Benmalek, Anouar 1956-

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BENMALEK, Anouar 1956-

PERSONAL: Born 1956, in Casablanca, Algeria; immigrated to France.

ADDRESSES: Agent—Editions Fayard, Librairie Arthème Fayard, 75, rue des Saints-Pères, 75278 Paris Cedex 06, France.

CAREER: Novelist.

MEMBER: Algerian Committee against Torture (cofounder).

AWARDS, HONORS: Prix Rahid, for The Lovers of Algeria; Prix R.F.O. du Livre, for The Child of an Ancient People.

WRITINGS:

Cortège d'Impatience: Poésie et Prose (collection), Editions Naaman (Sherbrooke, Quebec, Canada), 1984.

(Editor) La Barbarie: lettre à Madame Simone de Beauvoir, que Feraient Bien de Lire M. Claude Lanzmann, M. Bernard-Henri Lévy, M. André Glucksmann et autres, (nonfiction), Entreprise Nationale du Livre (Algiers, Algeria), 1986.

Ludmila, ou, Le violon à la mort lente (novel), Entreprise Nationale du Livre (Algiers, Algeria), 1986.

L'amour loup (novel), Harmattan (Paris, France), 1994.

Les amants dé Sunis (novel), Calman-Lévy (Paris, France), 1998, translation by Joanna Kilmartin published as The Lovers of Algeria, Garywolf Press (St. Paul, MN), 2004.

L'enfant du peuple ancien (novel), Pauvert (Paris, France), 2000, translation by Andrew Riemer published as The Child of an Ancient People, Harvill (London, England), 2003.

Chroniques de l'Algérie amère: 1985–2002 (nonfiction), Pauvert (Paris, France), 2003.

Ma planète me monte à la tête: historiettes à hue et à dia pour briser le coeur humain (poems), Fayard (Paris, France), 2005.

SIDELIGHTS: An Algerian expatriate living in France, Anouar Benmalek has earned a place as a respected novelist chronicling the suffering of his homeland, and a human-rights activist struggling to end that suffering. Two of his prize-winning novels have been translated into English.

The Lovers of Algeria provides a sweeping introduction to Benmalek's concerns. According to Harvard Review contributor Kathleen Rooney, "not only has Benmalek given us a vividly written, fabulously plotted, and well-paced story, so too has he given us the opportunity to examine the harrowing history of a country about which many of us know precious little." Divided into three sections, the novel shows the oppressiveness of French colonialism, the brutal fight for independence under the Algerian Liberation Front, and the Islamic fundamentalist terrorism that has plagued the country in more recent years. At the heart of the story are the two lovers: Anna, a Swiss trapeze artist, and Nassreddine, an Arab villager who comes to Algiers in hopes of finding work. When Anna is abandoned by her circus during a Pan-African tour, she meets and ultimately marries Nassreddine. What begins as a love story becomes a tragedy as vicious bigotries from all sides lead to the violent deaths of their children and the forcible separation of the couple. Only after many decades and the death of her second, Swiss husband, does Anna decide to make a perilous journey to Algeria to see the graves of her children and if possible to reunite with Nassreddine. "Vivid language and striking metaphors bring the landscape to life, and temporal shifts establish a punishing distance between the characters as they search for one another," noted a Publishers Weekly reviewer. For a Kirkus Reviews contributor, the novel is "sometimes overly melodramatic, but, still, a solid, engaging, and agonizingly brutal piece of work."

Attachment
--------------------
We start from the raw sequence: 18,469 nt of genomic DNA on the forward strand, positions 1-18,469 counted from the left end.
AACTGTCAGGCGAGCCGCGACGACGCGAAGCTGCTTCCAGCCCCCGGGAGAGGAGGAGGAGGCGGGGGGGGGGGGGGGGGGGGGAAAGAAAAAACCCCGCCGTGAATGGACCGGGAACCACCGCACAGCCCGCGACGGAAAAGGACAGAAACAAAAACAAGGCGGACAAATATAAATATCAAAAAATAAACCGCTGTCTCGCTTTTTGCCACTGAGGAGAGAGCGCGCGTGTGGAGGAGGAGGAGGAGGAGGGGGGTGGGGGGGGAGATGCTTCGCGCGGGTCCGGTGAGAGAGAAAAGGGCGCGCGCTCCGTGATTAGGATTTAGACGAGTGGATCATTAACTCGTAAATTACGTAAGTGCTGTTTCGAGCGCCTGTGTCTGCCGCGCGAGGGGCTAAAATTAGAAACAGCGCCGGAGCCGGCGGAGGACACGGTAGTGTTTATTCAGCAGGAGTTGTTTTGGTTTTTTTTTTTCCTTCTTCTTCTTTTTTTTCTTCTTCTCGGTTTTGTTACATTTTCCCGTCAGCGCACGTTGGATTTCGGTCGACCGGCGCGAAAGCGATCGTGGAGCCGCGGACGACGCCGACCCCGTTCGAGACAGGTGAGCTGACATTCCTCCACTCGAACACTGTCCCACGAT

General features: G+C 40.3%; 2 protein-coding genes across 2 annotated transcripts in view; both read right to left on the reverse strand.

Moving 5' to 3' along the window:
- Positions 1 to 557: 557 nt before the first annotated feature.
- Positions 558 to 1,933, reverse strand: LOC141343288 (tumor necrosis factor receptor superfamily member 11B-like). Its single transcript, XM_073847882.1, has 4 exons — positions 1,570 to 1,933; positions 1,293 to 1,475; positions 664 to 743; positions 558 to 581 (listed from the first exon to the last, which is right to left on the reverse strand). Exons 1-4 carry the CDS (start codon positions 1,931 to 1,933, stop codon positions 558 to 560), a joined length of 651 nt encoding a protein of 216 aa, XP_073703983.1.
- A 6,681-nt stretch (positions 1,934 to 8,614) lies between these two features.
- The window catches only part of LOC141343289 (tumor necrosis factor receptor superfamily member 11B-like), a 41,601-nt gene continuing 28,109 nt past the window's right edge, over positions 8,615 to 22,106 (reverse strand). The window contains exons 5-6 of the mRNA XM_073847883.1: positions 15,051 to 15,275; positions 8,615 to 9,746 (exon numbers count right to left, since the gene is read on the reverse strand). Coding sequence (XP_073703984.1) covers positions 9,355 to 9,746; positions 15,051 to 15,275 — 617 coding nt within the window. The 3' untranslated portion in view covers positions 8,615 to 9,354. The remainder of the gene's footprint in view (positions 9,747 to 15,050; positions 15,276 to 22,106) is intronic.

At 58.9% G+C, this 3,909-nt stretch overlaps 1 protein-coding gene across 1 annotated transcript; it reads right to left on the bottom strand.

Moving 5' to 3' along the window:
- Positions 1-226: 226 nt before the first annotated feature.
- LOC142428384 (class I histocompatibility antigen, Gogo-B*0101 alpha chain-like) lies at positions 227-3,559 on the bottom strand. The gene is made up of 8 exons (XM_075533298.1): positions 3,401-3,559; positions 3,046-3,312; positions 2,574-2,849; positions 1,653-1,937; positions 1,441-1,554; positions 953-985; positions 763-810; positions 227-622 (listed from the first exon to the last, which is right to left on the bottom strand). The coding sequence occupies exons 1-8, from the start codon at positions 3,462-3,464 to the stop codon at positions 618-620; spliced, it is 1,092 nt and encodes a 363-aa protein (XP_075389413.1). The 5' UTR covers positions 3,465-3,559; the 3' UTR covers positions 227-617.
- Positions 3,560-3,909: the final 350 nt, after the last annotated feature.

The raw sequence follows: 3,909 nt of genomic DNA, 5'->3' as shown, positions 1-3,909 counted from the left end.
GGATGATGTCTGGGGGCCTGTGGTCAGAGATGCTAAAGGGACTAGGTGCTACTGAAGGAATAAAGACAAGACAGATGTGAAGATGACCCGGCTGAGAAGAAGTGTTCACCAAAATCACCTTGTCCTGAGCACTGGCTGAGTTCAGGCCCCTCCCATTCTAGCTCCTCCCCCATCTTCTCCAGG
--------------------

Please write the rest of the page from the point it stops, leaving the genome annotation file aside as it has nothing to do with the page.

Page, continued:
The Child of an Ancient People explores many of these same themes of prejudice, oppression, and brutality, but in a different time and place. Set in the 1870s, the story brings together three characters who are violently uprooted and find themselves in a land far from home. When Kader, an Algerian prince, leads an uprising against the French, he is captured and sent halfway around the world to the colony of New Caledonia. About the same time, Lislei, a poor Frenchwoman, is arrested during the suppression of the workers' uprising known as the Paris Commune, and also shipped to the colony. The two escape together on a ship bound for Australia, but first the ship lands in Tasmania and picks up Tridarir, the "child" of the title. The last of the aboriginal Tasmanians, Tridarir is actually not a passenger but part of the cargo, seen as a prize to be put on display for money. When the ship reaches Australia, the three escape and spend much of the rest of the novel evading recapture, battling the prejudice they find all around them, and overcoming their own mutual antipathies and their own racism. As a reviewer noted in the Melbourne Age, "Benmalek's big idea, the one he explores in all his writing, is the universality of human suffering, and he often plays this out across language and cultural barriers."

BIOGRAPHICAL AND CRITICAL SOURCES:

PERIODICALS

Age (Melbourne, Australia), September 7, 2003, "Anouar and the Aborigines."

Entertainment Weekly, August 13, 2004, Louisa Ermelino, review of The Lovers of Algeria, p. 95.

Harvard Review, December, 2004, Kathleen Rooney, review of The Lovers of Algeria, p. 165.

Kirkus Reviews, June 15, 2004, review of The Lovers of Algeria, p. 547.

Library Journal, August, 2004, Sofia A. Tangalos, review of The Lovers of Algeria, p. 63.

Publishers Weekly, July 5, 2004, review of The Lovers of Algeria, p. 37.

Southerly, spring, 2003, Andew Riemer, "Language, Culture, and the Perils of Translation," p. 51.

World Literature Review, summer-autumn, 2004, Eric Sellin, review of The Lovers of Algeria, p. 81.

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